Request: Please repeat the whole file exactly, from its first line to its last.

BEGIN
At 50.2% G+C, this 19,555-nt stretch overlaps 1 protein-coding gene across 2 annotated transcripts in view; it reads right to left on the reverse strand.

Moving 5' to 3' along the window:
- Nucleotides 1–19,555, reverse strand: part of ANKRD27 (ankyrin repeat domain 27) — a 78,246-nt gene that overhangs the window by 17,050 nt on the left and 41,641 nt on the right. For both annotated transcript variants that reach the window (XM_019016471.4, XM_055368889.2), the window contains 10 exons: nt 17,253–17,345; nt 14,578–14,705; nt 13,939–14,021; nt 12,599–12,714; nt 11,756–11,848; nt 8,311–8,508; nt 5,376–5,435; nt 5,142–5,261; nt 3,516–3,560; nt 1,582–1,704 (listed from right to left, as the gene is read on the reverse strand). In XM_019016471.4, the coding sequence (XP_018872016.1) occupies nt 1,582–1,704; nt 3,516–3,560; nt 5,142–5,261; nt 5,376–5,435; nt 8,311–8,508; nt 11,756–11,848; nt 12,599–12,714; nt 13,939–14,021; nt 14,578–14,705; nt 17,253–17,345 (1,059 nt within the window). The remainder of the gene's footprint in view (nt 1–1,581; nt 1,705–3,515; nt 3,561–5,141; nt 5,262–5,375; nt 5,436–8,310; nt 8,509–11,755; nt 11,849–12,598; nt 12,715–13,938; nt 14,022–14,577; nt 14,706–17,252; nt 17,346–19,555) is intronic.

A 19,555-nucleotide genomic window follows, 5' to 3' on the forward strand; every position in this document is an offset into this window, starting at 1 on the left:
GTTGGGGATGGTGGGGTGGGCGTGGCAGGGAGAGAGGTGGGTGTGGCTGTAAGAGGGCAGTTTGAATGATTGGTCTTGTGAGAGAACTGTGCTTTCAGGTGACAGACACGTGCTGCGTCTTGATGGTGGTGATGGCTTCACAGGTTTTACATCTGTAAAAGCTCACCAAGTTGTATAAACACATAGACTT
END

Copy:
At 50.2% G+C, this 19,555-nt stretch overlaps 1 protein-coding gene across 2 annotated transcripts in view; it reads right to left on the reverse strand.

Moving 5' to 3' along the window:
- Nucleotides 1–19,555, reverse strand: part of ANKRD27 (ankyrin repeat domain 27) — a 78,246-nt gene that overhangs the window by 17,050 nt on the left and 41,641 nt on the right. For both annotated transcript variants that reach the window (XM_019016471.4, XM_055368889.2), the window contains 10 exons: nt 17,253–17,345; nt 14,578–14,705; nt 13,939–14,021; nt 12,599–12,714; nt 11,756–11,848; nt 8,311–8,508; nt 5,376–5,435; nt 5,142–5,261; nt 3,516–3,560; nt 1,582–1,704 (listed from right to left, as the gene is read on the reverse strand). In XM_019016471.4, the coding sequence (XP_018872016.1) occupies nt 1,582–1,704; nt 3,516–3,560; nt 5,142–5,261; nt 5,376–5,435; nt 8,311–8,508; nt 11,756–11,848; nt 12,599–12,714; nt 13,939–14,021; nt 14,578–14,705; nt 17,253–17,345 (1,059 nt within the window). The remainder of the gene's footprint in view (nt 1–1,581; nt 1,705–3,515; nt 3,561–5,141; nt 5,262–5,375; nt 5,436–8,310; nt 8,509–11,755; nt 11,849–12,598; nt 12,715–13,938; nt 14,022–14,577; nt 14,706–17,252; nt 17,346–19,555) is intronic.

A 19,555-nucleotide genomic window follows, 5' to 3' on the forward strand; every position in this document is an offset into this window, starting at 1 on the left:
GTTGGGGATGGTGGGGTGGGCGTGGCAGGGAGAGAGGTGGGTGTGGCTGTAAGAGGGCAGTTTGAATGATTGGTCTTGTGAGAGAACTGTGCTTTCAGGTGACAGACACGTGCTGCGTCTTGATGGTGGTGATGGCTTCACAGGTTTTACATCTGTAAAAGCTCACCAAGTTGTATAAACACATAGACTT